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Ellroy confidential

Documentary peaks into author's haunted past

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The squeamish will probably want to skip "James Ellroy's Feast of Death," premiering this month on Showtime. The biopic of the popular crime novelist pulls no punches in exploring its subject's twisted psyche, and perhaps ventures too far into the realm of shock over substance.

For the uninitiated, Ellroy is the author of 15 novels, most famously L.A. Confidential, the source for the 1997 Russell Crowe film. The author acknowledges his subsequent fame thanks to L.A. Confidential early on in "Feast of Death," but filmmaker Vikram Jayanti chooses to focus more on the factors from Ellroy's childhood that led to his morbid adult fascinations.

In 1958, when Ellroy was 10 years old, his mother was mysteriously murdered in their low-income L.A. neighborhood. The crime was never solved. In the documentary, Ellroy details how he became obsessed with crime fiction as an attempt to "touch the fabric of death." The famous Black Dahlia case piqued his interest -- another L.A. murder that was never solved and bore some similarities to his mother's homicide.

Ellroy wrote of his family tragedy in 1996's My Dark Places, and quotes from the work frequently in the documentary, usually as actual crime scene photos of his mother's body roll across the screen. Though the gimmick bears a chilling impact at first, its force fades with repeat usage. Jayanti seems bent on eliciting gags from his audience, with frequent flashes of truly disturbing images from the LAPD photo archives, including the gruesome death mask of the Black Dahlia and shots of an unknown body Ellroy is researching.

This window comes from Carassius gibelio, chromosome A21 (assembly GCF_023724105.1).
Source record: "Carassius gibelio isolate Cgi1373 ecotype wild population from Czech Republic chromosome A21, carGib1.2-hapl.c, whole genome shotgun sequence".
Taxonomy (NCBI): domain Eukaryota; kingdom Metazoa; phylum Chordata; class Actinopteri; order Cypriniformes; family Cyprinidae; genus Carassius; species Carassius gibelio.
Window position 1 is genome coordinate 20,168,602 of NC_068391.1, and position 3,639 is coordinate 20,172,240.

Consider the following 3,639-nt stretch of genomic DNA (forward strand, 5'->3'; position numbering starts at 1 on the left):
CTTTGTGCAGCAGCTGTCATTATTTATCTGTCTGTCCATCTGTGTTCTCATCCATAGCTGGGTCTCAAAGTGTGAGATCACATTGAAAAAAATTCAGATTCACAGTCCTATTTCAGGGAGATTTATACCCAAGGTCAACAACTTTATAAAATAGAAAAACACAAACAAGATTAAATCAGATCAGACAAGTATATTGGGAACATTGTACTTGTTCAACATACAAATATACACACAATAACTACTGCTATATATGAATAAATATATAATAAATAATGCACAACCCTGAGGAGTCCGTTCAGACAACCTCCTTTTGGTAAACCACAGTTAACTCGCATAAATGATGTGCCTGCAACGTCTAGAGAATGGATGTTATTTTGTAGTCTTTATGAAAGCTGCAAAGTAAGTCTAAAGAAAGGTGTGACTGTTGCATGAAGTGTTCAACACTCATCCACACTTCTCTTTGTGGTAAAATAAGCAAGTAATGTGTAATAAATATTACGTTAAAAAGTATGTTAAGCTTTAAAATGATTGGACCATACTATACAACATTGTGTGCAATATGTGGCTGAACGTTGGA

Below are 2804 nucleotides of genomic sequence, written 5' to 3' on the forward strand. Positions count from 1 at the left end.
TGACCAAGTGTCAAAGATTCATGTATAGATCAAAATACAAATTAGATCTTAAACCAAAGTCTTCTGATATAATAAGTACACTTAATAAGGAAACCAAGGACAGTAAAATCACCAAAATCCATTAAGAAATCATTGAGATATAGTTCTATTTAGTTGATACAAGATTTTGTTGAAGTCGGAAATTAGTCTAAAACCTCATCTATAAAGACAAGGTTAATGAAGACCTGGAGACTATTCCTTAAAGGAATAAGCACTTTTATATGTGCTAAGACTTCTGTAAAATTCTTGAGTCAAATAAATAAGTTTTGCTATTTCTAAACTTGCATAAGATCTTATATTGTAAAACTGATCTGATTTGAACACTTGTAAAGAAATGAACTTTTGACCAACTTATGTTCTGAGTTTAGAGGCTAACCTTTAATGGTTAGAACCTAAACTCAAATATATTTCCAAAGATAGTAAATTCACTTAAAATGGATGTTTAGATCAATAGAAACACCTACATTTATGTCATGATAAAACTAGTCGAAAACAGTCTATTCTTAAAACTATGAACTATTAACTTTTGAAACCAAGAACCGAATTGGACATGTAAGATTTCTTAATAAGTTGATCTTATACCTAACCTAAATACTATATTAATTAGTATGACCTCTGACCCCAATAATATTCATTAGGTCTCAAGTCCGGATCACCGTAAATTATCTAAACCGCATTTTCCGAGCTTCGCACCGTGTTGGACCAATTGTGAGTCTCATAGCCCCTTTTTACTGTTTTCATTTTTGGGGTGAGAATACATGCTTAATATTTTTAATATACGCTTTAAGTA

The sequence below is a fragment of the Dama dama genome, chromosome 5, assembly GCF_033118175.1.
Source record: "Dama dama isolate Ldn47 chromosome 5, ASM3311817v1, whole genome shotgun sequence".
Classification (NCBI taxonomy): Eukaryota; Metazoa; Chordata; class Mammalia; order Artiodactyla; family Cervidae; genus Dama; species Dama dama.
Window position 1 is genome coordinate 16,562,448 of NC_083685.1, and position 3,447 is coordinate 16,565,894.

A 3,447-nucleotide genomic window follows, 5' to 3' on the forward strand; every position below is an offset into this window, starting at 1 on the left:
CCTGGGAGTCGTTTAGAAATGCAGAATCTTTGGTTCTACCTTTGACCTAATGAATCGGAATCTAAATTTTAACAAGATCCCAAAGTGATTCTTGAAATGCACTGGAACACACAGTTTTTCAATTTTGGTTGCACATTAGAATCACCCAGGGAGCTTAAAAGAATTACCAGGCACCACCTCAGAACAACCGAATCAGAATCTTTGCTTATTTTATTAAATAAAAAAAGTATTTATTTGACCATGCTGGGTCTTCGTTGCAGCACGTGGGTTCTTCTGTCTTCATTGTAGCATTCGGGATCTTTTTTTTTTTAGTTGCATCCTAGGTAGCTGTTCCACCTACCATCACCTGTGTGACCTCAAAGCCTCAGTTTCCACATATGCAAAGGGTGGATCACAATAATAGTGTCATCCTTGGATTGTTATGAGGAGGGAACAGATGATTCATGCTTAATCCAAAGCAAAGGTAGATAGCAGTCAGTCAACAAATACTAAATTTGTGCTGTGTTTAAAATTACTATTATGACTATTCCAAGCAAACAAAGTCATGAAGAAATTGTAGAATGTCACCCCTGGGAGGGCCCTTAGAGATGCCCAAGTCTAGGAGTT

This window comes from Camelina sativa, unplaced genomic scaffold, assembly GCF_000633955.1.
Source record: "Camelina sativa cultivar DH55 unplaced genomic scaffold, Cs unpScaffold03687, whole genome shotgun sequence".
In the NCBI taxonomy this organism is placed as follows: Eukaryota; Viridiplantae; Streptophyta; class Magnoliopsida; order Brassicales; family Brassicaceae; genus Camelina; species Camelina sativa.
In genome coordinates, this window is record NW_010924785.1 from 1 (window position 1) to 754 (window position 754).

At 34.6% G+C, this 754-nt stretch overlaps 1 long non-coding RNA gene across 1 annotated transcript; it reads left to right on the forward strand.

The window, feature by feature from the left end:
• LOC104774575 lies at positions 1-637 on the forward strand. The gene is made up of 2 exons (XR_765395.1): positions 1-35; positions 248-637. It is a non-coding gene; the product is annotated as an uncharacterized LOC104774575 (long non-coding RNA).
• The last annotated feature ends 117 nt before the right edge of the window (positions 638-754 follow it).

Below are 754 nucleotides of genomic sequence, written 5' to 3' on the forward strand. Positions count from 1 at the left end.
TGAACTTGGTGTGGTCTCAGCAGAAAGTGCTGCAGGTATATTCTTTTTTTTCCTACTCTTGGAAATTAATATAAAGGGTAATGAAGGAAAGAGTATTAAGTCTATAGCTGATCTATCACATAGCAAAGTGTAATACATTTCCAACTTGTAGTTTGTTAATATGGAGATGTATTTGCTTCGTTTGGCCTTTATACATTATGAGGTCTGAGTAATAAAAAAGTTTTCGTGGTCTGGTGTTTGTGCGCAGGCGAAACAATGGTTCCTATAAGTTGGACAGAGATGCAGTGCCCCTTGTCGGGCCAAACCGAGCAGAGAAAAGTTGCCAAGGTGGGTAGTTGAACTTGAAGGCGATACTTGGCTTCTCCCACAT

But the author's own vitriol proves equally offensive. In interviews, he shows a near disdain for his fanbase and comes off most often as a cocky S.O.B. There's a certain bus-wreck appeal in watching him slam the Kennedy family or rail Bill Clinton, though we can't help but wonder what rhetoric underpins his arch-conservative convictions.

Sadly, Jayanti gets so caught up in his subject's outrageousness that he almost ignores Ellroy's philosophy as a writer. The author, who describes his books as "written in blood, seminal fluid and napalm," begins a fascinating argument that the detective is the great character of 20th-century literature, but doesn't have a chance to expound upon that thesis. "James Ellroy's Feast of Death" presumes a familiarity with the author's work that most viewers probably won't have, and doesn't do much to introduce this fascinating figure to newcomers. In exploring Ellroy's dark places, Jayanti could have benefited from bringing a bigger flashlight.

"James Ellroy's Feast of Death" airs Nov. 11 at 9 p.m. on Showtime.

Seems this fall everyone's talking about nighttime teen dramas. "The OC," most obviously, has become a water cooler darling and is perhaps the clearest "hit" of the new season. But I've also heard a noteworthy level of buzz over the returning "Everwood" and even CBS's poorly placed newcomer, "Joan of Arcadia."

Oddly enough, the hour of teen turmoil I've somehow gotten hooked on is the WB underdog, "One Tree Hill."

The show draws its main -- OK, its only -- dramatic tension from sparring athletes Lucas (Chad Michael Murray) and Nathan (James Lafferty), two high school basketball stars from opposite sides of the proverbial tracks. The catch: Lucas and Nathan have the same father, a real prick who does nothing to diffuse the dysfunctional situation. They also compete for the affection of the same girl (go figure), Peyton (Hilarie Burton).

Cheesy acting? Check. Melodrama? To die for. But "One Tree Hill's" hunky leads and overstated sense of self-importance have somehow proven addictive. Besides, now that the wicked "Nip/Tuck" has ended its season, there's no better source for scandal on Tuesday nights.

"One Tree Hill" airs Tuesdays at 9 p.m. on the WB.

tray.butler@creativeloafing.com

The Watcher is a weekly column on television, DVDs and other small-screen delights.

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